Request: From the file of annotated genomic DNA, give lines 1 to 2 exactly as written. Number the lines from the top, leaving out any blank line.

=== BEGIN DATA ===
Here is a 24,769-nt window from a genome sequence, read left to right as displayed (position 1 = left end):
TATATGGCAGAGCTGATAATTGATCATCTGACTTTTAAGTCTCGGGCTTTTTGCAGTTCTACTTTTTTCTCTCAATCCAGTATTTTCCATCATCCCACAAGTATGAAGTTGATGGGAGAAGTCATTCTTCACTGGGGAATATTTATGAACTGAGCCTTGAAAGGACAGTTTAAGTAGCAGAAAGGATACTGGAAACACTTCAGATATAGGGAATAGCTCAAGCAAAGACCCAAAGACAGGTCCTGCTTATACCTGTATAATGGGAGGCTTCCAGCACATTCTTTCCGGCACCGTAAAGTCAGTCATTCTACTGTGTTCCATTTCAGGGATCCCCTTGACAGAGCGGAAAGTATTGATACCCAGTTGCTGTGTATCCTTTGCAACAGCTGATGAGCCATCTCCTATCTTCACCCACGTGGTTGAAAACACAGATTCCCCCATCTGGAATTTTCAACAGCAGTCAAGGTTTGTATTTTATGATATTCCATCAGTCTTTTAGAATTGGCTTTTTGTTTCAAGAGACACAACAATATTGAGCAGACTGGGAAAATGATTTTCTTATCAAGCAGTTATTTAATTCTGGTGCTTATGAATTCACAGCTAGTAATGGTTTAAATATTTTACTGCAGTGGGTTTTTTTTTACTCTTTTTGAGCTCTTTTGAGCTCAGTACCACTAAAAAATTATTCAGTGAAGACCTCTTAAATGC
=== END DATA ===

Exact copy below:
Here is a 24,769-nt window from a genome sequence, read left to right as displayed (position 1 = left end):
TATATGGCAGAGCTGATAATTGATCATCTGACTTTTAAGTCTCGGGCTTTTTGCAGTTCTACTTTTTTCTCTCAATCCAGTATTTTCCATCATCCCACAAGTATGAAGTTGATGGGAGAAGTCATTCTTCACTGGGGAATATTTATGAACTGAGCCTTGAAAGGACAGTTTAAGTAGCAGAAAGGATACTGGAAACACTTCAGATATAGGGAATAGCTCAAGCAAAGACCCAAAGACAGGTCCTGCTTATACCTGTATAATGGGAGGCTTCCAGCACATTCTTTCCGGCACCGTAAAGTCAGTCATTCTACTGTGTTCCATTTCAGGGATCCCCTTGACAGAGCGGAAAGTATTGATACCCAGTTGCTGTGTATCCTTTGCAACAGCTGATGAGCCATCTCCTATCTTCACCCACGTGGTTGAAAACACAGATTCCCCCATCTGGAATTTTCAACAGCAGTCAAGGTTTGTATTTTATGATATTCCATCAGTCTTTTAGAATTGGCTTTTTGTTTCAAGAGACACAACAATATTGAGCAGACTGGGAAAATGATTTTCTTATCAAGCAGTTATTTAATTCTGGTGCTTATGAATTCACAGCTAGTAATGGTTTAAATATTTTACTGCAGTGGGTTTTTTTTTACTCTTTTTGAGCTCTTTTGAGCTCAGTACCACTAAAAAATTATTCAGTGAAGACCTCTTAAATGC